“This is the Lord’s doing; it is marvellous in our eyes.” Psalm 118:23 KJV
“The liturgical year is an adventure in bringing the Christian life to fullness, the heart to alert, the soul to focus. It does not concern itself with the question of how to make a living. It concerns itself with the questions of how to make a life.” Joan Chittister, The Liturgical Year
Let me be the first to wish you a Happy New Year. Yes, I know that it is only the first of December. Actually I am a couple days late in my well wishing. The liturgical year marks the first Sunday of Advent as its beginning. While I was not brought up in a church that observes the seasons of the church year, I have been fascinated by the practice. I wondered how these seasons of advent and lent came into existence. Many of those who have been rediscovering the ancient spiritual practices have been reinvigorated in their spiritual lives. Over the years I have been seeking out new mentors to help me understand what it involves to follow Christ throughout the year, and remember the significant seasons of his life as well as the life of the church. As this season of Advent unfolds, I would like you to join me on my adventure and introduce to you my mentors (whom I have met in their books).
Our marking of days, weeks and years with our familiar calendar makes sense, since we live in this world. But as a follower of Christ, I want to live more and more in communion with the things of God, and so I am drawn to the liturgical year, which marks the remembrances of significant events in Christ’s life and the outpouring of the Holy Spirit. As we begin this particular liturgical year, I would like to explore together some of the history, as well as just experience the following of the liturgy.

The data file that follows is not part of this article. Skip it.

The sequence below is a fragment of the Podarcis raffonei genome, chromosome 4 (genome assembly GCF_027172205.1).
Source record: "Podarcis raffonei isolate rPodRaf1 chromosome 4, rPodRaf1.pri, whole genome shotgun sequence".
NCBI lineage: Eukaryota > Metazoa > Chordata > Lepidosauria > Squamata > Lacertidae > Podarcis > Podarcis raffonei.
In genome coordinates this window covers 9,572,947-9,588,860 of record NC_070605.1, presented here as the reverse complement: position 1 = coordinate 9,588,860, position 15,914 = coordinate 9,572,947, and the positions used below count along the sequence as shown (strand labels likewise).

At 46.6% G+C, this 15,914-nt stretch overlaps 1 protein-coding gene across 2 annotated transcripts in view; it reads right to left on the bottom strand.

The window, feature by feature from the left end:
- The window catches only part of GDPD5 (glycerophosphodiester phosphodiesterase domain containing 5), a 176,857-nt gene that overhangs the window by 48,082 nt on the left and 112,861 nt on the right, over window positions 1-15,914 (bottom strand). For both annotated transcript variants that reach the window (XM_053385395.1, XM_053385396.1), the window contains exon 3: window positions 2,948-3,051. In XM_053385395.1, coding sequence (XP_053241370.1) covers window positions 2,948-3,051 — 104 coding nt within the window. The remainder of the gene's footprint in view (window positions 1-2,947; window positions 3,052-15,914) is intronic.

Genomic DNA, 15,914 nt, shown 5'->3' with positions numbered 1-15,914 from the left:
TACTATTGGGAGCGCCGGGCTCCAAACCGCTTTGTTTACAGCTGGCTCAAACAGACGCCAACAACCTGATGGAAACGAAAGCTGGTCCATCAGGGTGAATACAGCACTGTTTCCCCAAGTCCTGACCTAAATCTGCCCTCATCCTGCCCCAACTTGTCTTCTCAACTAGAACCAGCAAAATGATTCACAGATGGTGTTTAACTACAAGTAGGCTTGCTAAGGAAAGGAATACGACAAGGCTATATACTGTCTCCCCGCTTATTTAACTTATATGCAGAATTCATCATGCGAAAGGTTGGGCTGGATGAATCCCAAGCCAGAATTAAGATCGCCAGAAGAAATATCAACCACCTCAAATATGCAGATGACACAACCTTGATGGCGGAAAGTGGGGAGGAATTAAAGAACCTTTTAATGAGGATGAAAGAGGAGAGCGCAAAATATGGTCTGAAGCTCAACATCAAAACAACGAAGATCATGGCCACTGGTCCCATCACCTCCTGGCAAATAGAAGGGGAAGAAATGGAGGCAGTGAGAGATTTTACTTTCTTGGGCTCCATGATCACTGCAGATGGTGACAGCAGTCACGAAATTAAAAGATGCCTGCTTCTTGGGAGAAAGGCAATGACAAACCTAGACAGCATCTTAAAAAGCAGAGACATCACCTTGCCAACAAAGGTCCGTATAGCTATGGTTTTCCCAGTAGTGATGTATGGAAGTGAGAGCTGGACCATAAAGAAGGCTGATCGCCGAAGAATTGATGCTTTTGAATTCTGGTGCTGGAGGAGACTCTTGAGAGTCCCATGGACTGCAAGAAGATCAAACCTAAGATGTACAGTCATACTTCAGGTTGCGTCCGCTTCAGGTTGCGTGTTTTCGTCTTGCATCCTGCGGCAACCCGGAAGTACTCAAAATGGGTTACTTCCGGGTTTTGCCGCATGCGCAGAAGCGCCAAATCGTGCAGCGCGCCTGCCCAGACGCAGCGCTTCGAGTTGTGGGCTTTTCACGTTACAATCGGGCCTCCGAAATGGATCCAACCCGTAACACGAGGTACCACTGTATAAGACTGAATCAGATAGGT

Liturgy may be an unfamiliar word to most. And it may conjure up images of monks silently living out a daily regimen of reading Scripture, chanting prayers and meditating on an icon. Or for others it may mean following a prescribed form of worship Sunday after Sunday that is published by their church. For me, the sound of it is mysterious and foreign.
A quick search of its meaning at Merriam-Webster online (www.m-w.com) gives this definition:
a rite or body of rites prescribed for public worship; a customary repertoire of ideas, phrases or observances. Its origin is from Latin liturgia and Greek leitourgia, both meaning public service. In a note at the end of the entry it says the word was first used in 1560.
The public aspect of liturgy is significant. One observation I have made in my quest has been that my experience of the liturgy would be enhanced by the corporate practice of it. This explains my desire to draw others into my adventure. Some would recommend I find a congregation that practices the liturgy, yet at this point in my life I do not find myself in a position to seek out that setting. One, I am married, so the monastery is not an option. And two, I find myself in a contemporary setting that is familiar to me, and the place that my family has its roots and affections.
I hope that just as others have invited me into this journey through their writings, you will be intrigued and excited about learning new ways to engage the heart of Christ this year.